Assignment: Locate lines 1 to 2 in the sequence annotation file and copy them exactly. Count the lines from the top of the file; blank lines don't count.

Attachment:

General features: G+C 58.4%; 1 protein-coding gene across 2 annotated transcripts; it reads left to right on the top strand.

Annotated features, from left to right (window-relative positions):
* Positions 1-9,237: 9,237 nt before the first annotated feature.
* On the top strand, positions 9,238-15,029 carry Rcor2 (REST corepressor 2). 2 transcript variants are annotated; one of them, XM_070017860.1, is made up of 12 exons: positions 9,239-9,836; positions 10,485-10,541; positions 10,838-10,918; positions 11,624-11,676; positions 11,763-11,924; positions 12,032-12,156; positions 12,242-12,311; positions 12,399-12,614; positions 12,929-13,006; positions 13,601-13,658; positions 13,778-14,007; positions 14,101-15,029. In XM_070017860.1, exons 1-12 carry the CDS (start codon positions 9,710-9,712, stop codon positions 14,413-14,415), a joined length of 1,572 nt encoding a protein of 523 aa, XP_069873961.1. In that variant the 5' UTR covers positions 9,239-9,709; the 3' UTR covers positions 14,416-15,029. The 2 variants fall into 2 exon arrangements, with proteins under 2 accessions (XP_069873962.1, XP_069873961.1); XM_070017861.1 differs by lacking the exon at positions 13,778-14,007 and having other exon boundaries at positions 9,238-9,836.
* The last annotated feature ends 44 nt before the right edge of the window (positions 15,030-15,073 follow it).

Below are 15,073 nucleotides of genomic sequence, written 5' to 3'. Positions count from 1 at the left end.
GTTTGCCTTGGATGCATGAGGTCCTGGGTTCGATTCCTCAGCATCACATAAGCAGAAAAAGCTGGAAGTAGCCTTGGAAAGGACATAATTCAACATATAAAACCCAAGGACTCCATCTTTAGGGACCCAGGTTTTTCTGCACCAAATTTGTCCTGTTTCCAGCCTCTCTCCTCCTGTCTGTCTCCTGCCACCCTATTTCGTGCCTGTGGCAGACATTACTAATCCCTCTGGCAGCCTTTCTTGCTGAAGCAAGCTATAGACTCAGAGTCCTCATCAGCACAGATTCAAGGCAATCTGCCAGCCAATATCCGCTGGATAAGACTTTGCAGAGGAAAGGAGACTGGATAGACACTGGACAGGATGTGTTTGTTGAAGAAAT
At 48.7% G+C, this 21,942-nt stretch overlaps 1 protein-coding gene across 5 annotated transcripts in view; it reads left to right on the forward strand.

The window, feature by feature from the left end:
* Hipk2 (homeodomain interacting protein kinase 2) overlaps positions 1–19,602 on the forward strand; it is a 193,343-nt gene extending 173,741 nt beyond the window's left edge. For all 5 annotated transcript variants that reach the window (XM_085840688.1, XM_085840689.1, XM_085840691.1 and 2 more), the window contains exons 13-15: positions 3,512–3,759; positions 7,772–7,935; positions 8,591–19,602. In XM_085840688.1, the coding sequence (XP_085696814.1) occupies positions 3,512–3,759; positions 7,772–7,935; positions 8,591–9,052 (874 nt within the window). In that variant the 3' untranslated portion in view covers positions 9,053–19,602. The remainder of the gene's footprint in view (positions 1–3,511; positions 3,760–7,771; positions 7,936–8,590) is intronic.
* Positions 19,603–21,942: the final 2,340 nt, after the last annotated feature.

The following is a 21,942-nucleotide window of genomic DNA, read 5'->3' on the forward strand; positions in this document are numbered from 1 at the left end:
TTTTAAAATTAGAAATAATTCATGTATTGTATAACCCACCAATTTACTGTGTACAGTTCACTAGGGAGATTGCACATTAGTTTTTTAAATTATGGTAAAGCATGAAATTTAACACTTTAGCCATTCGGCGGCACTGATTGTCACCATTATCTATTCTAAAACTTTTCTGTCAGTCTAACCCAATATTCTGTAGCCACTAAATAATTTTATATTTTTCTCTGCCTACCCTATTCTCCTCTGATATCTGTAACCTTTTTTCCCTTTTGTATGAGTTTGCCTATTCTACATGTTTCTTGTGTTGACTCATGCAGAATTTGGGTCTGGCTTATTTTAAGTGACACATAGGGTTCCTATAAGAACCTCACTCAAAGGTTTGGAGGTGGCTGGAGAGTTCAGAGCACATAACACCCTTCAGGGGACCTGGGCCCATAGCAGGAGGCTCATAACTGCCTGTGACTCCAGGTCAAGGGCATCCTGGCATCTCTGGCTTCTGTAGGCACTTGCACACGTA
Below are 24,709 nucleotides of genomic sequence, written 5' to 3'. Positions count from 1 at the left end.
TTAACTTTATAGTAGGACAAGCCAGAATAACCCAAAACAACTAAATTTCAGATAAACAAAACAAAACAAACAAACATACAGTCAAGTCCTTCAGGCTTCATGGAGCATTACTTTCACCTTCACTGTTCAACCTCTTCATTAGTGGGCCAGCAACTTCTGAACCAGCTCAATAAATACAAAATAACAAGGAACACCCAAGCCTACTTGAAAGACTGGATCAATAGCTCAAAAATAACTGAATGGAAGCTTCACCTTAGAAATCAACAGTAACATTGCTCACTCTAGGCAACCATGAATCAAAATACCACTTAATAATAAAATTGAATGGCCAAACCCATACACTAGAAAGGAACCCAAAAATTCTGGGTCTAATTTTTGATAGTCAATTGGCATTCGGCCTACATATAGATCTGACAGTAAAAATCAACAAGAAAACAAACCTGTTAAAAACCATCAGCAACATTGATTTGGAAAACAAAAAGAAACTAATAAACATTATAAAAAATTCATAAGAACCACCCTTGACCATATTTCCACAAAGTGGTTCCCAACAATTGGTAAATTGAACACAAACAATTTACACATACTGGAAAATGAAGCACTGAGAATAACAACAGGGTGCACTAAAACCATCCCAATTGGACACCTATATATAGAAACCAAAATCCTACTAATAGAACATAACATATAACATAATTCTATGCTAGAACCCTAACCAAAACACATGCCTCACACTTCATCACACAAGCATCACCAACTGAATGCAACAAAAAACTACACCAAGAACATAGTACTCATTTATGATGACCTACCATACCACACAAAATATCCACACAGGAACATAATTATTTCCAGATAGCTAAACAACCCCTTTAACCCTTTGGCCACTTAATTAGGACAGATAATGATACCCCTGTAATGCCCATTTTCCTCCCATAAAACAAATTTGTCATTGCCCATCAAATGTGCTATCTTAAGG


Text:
General features: G+C 58.4%; 1 protein-coding gene across 2 annotated transcripts; it reads left to right on the top strand.

Annotated features, from left to right (window-relative positions):